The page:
Solution:
In the given question, we get
Here, the remainder never becomes zero and remainders repeat after a certain stage.
Hence, decimal expansion is nonterminating recurring
2/11 =
(vi) 329/400
Solution:
In the given question, we get
Here, the remainder becomes zero.
Hence, decimal expansion becomes terminating.
329/400 = 0.8225
Question 2. You know that = Can you predict what the decimal expansions of are, without actually doing the long division? If so, how?
[Hint: Study the remainders while finding the value of 1/7 carefully.]
Solution:
As it is given,
So,
Question 3: Express the following in the form p/q, where p and q are integers and q ≠ 0.
(i)
Solution:
= 0.66666……
Lets’s take, x = 0.66666……
10x = 6.666….
So,
10x – x = (6.6666…..) – (0.66666……..)
9x = 6
x = 6/9
x = 2/3
Hence, x is in the form p/q, here p and q are integers and q ≠ 0.
(ii)
Solution:
= 0.4777777……
Lets’s take, x = 0.4777777……
10x = 4.77777…….
So,
10x – x = (4.77777…….) – (0.4777777……)
9x = 4.3
9x = 43/10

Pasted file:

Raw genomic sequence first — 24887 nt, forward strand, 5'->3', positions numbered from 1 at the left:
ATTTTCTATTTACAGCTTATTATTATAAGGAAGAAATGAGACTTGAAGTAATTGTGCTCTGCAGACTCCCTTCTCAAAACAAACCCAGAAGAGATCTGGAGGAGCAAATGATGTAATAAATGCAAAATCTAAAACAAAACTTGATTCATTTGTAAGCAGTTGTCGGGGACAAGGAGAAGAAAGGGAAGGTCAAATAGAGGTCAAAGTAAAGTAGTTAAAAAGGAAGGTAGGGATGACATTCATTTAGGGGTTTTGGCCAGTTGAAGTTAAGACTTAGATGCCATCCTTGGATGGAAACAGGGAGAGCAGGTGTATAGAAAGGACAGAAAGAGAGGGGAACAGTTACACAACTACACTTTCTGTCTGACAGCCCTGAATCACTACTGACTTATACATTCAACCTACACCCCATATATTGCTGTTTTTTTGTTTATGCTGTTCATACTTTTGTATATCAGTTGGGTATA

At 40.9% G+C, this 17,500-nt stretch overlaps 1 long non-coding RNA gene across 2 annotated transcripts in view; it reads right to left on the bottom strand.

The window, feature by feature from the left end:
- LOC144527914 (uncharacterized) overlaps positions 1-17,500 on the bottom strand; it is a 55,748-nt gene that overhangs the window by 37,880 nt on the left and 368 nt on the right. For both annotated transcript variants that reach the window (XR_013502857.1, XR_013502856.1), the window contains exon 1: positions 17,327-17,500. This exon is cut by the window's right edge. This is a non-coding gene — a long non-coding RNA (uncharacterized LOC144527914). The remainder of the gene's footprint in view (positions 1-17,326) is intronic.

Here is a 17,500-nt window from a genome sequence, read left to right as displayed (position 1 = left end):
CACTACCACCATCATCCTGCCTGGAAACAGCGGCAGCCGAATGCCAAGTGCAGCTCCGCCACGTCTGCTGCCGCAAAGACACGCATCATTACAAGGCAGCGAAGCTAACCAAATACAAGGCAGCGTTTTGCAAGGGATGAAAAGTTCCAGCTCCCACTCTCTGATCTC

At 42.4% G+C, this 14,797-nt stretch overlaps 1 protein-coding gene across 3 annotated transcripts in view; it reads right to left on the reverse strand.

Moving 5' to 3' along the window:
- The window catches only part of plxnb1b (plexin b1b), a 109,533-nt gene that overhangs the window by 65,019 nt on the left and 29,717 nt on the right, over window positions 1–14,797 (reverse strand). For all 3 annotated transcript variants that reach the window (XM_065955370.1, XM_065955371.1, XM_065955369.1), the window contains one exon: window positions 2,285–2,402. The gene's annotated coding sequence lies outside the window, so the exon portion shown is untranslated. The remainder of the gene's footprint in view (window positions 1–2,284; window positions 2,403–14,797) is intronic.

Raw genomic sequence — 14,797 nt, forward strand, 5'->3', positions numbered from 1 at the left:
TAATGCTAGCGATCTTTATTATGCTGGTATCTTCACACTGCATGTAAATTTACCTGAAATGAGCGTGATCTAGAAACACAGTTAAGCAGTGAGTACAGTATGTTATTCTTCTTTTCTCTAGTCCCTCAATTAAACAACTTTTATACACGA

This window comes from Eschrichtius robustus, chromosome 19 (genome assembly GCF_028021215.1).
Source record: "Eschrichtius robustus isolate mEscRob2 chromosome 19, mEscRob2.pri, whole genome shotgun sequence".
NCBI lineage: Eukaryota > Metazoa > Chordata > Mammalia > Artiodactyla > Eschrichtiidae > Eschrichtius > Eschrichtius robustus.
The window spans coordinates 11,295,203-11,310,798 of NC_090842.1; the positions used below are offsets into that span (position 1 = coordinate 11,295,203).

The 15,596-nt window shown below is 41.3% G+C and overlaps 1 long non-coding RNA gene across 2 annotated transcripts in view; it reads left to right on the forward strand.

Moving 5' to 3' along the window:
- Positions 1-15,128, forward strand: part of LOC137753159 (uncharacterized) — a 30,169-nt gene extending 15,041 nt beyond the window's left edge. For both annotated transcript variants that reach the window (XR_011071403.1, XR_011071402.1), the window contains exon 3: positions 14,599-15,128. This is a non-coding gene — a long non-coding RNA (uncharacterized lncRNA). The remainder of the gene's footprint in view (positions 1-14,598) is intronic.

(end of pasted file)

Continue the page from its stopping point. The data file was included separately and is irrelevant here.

x = 43/90
Hence, x is in the form p/q, here p and q are integers and q ≠ 0.
(iii)
Solution:
= 0.001001001……
Lets’s take, x = 0.001001001……
1000x = 1.001001001……
So,
1000x – x = (1.001001001……) – (0.001001001……)
999x = 1
x = 1/999
Hence, x is in the form p/q, here p and q are integers and q ≠ 0.
Question 4. Express 0.99999 …. in the form p/q, Are you surprised by your answer? With your teacher and classmates discuss why the answer makes sense.
Solution:
Lets’s take, x = 0.99999……
10x = 9.99999….
So,
10x – x = (9.99999…..) – (0.99999……..)
9x = 9
x = 1
As, 0.9999….. just goes on, then at some point of time there is no gap between 1 and 0.9999….
We can observe that, 0.999 is too much near 1, hence, 1 is justified as the answer.
Hence, x is in the form p/q, where p and q are integers and q ≠ 0.
Question 5. What can the maximum number of digits be in the repeating block of digits in the decimal expansion of 1/17? Perform the division to check your answer.
Solution:
In the given question,